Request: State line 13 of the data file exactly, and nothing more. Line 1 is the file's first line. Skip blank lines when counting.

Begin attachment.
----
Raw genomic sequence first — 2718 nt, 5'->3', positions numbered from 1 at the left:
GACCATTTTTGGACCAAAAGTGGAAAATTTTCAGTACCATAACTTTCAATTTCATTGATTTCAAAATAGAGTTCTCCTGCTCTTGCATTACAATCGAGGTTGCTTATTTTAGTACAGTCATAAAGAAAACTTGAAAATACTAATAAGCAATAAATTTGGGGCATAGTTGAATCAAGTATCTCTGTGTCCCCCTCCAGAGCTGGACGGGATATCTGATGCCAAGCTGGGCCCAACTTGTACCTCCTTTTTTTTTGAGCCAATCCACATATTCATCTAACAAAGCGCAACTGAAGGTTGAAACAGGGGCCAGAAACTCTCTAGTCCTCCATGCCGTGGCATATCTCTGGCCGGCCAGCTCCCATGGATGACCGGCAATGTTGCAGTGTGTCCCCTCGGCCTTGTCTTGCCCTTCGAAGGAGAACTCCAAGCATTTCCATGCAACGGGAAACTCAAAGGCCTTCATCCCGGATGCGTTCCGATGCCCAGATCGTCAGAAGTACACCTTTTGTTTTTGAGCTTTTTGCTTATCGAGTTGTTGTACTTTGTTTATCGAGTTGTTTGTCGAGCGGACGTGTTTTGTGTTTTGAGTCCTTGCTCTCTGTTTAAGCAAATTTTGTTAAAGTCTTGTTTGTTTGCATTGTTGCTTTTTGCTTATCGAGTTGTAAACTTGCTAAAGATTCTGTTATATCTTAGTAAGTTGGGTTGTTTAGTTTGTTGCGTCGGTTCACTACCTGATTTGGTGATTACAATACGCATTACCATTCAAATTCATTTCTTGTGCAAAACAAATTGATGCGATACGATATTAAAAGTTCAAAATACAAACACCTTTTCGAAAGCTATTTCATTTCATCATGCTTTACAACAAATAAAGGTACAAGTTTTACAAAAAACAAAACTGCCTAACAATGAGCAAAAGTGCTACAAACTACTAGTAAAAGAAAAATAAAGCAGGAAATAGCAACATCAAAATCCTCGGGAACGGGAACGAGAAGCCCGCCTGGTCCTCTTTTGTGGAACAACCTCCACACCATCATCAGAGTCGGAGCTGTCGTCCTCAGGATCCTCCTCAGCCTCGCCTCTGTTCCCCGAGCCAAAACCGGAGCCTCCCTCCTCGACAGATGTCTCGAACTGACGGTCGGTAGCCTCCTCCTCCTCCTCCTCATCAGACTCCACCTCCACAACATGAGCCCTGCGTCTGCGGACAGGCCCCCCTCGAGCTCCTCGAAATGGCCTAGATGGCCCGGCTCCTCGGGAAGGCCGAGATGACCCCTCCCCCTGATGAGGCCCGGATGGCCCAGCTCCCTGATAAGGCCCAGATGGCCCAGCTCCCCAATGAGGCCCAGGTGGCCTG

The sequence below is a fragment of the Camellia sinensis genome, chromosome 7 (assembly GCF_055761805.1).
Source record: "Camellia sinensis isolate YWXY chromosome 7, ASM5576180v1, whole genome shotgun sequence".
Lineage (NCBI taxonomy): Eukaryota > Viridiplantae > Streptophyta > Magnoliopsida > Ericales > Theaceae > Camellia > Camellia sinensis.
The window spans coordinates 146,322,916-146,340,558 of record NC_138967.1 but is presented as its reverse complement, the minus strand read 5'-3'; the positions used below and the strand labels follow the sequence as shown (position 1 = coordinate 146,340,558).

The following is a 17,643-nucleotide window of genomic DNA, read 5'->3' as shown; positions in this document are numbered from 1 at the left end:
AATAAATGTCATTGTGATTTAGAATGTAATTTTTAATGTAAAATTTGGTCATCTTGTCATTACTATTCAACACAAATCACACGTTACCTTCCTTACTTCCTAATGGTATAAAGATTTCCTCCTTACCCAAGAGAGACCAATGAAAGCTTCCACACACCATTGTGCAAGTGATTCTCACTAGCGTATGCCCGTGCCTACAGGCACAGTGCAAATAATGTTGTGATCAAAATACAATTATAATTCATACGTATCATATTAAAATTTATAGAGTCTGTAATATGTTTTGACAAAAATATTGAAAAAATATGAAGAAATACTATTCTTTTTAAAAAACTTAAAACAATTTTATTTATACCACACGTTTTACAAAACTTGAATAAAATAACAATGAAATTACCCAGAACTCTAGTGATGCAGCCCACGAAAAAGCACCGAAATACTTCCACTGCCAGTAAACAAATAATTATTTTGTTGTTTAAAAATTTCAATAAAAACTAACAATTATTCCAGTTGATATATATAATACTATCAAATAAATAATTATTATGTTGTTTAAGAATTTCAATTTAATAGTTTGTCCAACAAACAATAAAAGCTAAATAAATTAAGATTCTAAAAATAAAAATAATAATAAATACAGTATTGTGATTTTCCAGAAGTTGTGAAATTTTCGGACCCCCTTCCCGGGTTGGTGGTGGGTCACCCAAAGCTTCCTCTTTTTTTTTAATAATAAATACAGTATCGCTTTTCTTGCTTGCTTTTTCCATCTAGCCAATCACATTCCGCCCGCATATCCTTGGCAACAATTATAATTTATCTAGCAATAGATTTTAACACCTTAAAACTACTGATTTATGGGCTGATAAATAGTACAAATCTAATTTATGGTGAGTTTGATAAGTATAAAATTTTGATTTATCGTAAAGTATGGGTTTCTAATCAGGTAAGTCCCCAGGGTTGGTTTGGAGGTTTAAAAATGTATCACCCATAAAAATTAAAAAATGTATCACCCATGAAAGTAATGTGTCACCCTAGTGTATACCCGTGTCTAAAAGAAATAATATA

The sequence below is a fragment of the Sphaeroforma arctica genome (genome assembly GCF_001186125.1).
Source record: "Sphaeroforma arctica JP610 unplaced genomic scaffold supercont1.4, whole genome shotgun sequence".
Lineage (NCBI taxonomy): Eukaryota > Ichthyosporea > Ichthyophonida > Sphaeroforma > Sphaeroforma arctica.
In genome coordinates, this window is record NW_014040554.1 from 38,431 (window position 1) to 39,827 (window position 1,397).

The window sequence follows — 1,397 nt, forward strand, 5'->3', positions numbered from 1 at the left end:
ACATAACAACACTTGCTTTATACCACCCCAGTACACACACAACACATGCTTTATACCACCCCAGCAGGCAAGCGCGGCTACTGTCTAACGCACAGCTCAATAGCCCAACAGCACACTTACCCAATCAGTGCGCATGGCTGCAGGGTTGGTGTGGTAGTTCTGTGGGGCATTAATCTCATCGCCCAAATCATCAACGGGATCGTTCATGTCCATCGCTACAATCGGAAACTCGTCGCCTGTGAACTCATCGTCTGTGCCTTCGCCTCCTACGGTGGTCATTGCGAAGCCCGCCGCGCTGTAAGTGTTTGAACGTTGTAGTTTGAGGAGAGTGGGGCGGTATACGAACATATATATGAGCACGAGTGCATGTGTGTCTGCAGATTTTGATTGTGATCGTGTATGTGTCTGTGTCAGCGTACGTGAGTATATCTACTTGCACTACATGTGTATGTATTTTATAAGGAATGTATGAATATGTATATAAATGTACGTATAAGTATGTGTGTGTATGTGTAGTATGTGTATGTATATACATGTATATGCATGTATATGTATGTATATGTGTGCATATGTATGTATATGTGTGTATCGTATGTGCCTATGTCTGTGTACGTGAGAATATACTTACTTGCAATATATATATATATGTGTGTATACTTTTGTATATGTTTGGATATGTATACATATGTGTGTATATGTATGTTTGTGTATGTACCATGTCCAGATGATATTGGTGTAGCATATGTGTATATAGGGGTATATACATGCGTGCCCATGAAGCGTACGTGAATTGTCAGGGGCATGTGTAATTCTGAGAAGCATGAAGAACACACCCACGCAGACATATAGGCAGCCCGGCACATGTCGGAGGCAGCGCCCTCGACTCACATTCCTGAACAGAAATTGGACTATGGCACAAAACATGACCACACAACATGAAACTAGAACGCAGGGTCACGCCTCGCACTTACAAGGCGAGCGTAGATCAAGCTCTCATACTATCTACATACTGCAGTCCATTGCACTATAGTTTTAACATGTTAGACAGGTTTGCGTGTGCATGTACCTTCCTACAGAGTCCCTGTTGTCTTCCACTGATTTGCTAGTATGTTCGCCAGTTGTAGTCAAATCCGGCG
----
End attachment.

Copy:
The window sequence follows — 1,397 nt, forward strand, 5'->3', positions numbered from 1 at the left end: